I successfully defended my thesis entitled ‘Living with robots: Investigating the usere acceptance of social robots in domestic environments’ on June 26th. Below is a short summary of the content of my thesis.
Over the most recent decades, the field of social robotics has advanced rapidly. There are a growing number of different types of robots, and their roles within society are expanding. This dissertation has argued that investigating the long-term acceptance of social robots in home environments is necessary for the successful diffusion of these types of robots within society.
The findings of this dissertation indicate that usefulness is a requisite for social robot acceptance and that certain additional important acceptance variables may further explain why people continue to use a social robot in their own homes. These additional acceptance variables show that the acceptance of a social robot for domestic use increases when future users believe that they possess the necessary skills to use a social robot, when they perceive that having such a robot enhances their status, and when they expect that such a robot provides more enjoyable interactions, behaves less sociably, and causes fewer privacy concerns. However, when examining the long-term use of social robots in home environments, it appears that the importance of the acceptance variables in explaining social robot acceptance changes over time, shifting from control beliefs to attitudinal beliefs. It is believed that the importance of the acceptance variables depends on the development stage in which the technology is located (Peters, 2011). When people gain experiences with a social robot, other acceptance variables explain people’s intention to continue using it compared to the acceptance variables that explained their initial adoption.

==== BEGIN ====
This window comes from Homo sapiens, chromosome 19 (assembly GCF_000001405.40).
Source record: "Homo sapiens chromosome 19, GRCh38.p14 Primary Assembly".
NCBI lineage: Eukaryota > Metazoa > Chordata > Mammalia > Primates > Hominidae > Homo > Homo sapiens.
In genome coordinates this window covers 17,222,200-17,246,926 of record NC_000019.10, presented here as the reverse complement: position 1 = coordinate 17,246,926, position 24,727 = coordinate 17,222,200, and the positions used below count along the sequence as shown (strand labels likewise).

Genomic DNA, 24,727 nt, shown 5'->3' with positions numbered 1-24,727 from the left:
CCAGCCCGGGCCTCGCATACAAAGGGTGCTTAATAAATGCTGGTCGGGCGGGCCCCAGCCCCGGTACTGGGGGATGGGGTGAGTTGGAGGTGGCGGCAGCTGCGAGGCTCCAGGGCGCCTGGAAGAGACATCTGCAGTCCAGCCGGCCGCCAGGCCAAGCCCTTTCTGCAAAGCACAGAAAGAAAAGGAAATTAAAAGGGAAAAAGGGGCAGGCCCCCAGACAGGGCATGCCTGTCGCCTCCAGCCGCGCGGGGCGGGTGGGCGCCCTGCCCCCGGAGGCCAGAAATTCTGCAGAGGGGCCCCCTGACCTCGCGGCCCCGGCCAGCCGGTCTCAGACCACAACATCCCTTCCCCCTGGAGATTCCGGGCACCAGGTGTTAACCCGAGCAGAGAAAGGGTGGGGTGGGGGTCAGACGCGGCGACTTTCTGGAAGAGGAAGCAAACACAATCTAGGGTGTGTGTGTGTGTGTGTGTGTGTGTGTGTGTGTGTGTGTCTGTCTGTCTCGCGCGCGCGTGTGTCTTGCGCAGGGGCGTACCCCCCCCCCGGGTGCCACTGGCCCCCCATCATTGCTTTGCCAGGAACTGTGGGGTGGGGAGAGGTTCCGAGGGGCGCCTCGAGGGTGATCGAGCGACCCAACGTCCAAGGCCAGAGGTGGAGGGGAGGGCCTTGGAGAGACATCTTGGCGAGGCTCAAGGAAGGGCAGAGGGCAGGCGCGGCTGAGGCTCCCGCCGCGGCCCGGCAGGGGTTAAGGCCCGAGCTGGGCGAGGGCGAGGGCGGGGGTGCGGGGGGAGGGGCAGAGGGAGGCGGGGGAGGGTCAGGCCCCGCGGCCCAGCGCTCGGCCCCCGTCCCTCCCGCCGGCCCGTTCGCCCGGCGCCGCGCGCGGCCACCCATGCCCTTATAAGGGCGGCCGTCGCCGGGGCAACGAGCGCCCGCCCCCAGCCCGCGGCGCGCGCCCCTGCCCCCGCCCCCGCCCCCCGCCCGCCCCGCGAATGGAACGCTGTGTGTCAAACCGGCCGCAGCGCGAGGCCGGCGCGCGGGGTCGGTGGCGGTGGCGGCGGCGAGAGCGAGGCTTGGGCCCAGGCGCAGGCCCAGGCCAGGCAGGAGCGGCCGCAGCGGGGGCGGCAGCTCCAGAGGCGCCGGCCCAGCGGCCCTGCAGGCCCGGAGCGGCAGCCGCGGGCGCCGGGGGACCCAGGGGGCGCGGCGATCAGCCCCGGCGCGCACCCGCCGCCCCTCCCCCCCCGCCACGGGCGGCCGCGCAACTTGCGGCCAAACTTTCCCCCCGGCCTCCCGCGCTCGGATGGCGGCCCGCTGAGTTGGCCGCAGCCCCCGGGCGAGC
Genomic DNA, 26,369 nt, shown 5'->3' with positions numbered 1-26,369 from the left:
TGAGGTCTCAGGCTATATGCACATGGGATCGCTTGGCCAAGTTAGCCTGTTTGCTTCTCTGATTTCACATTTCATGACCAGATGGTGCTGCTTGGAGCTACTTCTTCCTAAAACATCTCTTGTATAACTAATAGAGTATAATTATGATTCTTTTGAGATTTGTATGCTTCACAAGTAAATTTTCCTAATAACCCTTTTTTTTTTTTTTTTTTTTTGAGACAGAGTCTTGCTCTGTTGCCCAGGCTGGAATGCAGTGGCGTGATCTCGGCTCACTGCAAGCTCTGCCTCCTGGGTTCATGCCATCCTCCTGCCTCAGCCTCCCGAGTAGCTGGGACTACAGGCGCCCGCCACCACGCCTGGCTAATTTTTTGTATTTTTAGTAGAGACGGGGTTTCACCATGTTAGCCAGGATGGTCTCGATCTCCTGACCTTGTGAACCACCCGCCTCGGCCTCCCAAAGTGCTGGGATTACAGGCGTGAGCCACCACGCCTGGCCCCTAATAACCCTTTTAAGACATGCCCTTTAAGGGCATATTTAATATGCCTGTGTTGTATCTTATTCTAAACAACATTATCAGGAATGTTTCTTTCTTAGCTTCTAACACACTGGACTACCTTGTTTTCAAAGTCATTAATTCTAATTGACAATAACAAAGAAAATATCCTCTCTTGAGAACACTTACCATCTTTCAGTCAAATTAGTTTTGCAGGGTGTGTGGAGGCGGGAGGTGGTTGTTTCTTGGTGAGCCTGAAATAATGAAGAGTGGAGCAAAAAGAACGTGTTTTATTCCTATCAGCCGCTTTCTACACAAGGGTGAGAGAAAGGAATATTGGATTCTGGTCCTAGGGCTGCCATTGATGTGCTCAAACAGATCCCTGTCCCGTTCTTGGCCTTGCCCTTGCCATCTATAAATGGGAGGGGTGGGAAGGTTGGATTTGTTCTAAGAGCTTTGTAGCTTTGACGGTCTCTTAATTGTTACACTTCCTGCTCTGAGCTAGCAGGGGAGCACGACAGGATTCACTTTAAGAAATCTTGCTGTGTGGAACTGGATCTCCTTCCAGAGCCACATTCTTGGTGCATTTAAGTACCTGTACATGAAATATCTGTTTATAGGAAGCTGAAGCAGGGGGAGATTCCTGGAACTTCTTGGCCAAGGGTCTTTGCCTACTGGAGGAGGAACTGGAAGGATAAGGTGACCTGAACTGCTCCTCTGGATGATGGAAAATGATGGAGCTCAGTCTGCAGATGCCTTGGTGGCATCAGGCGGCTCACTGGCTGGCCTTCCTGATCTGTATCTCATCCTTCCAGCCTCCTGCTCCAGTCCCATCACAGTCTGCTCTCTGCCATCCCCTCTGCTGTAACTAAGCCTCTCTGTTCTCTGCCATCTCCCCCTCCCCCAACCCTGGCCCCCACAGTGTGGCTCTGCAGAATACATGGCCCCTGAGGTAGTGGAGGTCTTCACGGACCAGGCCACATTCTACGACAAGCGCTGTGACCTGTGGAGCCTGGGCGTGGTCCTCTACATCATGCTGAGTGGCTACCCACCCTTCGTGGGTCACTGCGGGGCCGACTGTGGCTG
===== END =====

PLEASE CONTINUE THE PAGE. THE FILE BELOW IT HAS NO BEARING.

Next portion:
Concerning human-robot relationships, the studies presented in this dissertation indicate that people are initially reluctant to build a relationship with a robot and deny the possibility that such a relationship will occur for them. However, after people have adopted a social robot and have begun to use it in their own homes, some people acknowledge that they have established some type of relationship with the robot. However, not all people seem to appreciate a robot’s social behavior, and it seems that people remain unfamiliar with the possibilities of human-robot relationships and that the actual use and interactions with social robots reveal what types of relationships people are willing to establish with these robots.
The findings of this dissertation may help both researchers and developers of social robots to further develop an integrated theory or model of social robot acceptance that can describe and explain this acceptance in more real-world contexts, such as the home.
A full PDF version of my thesis can be accessed through our university library.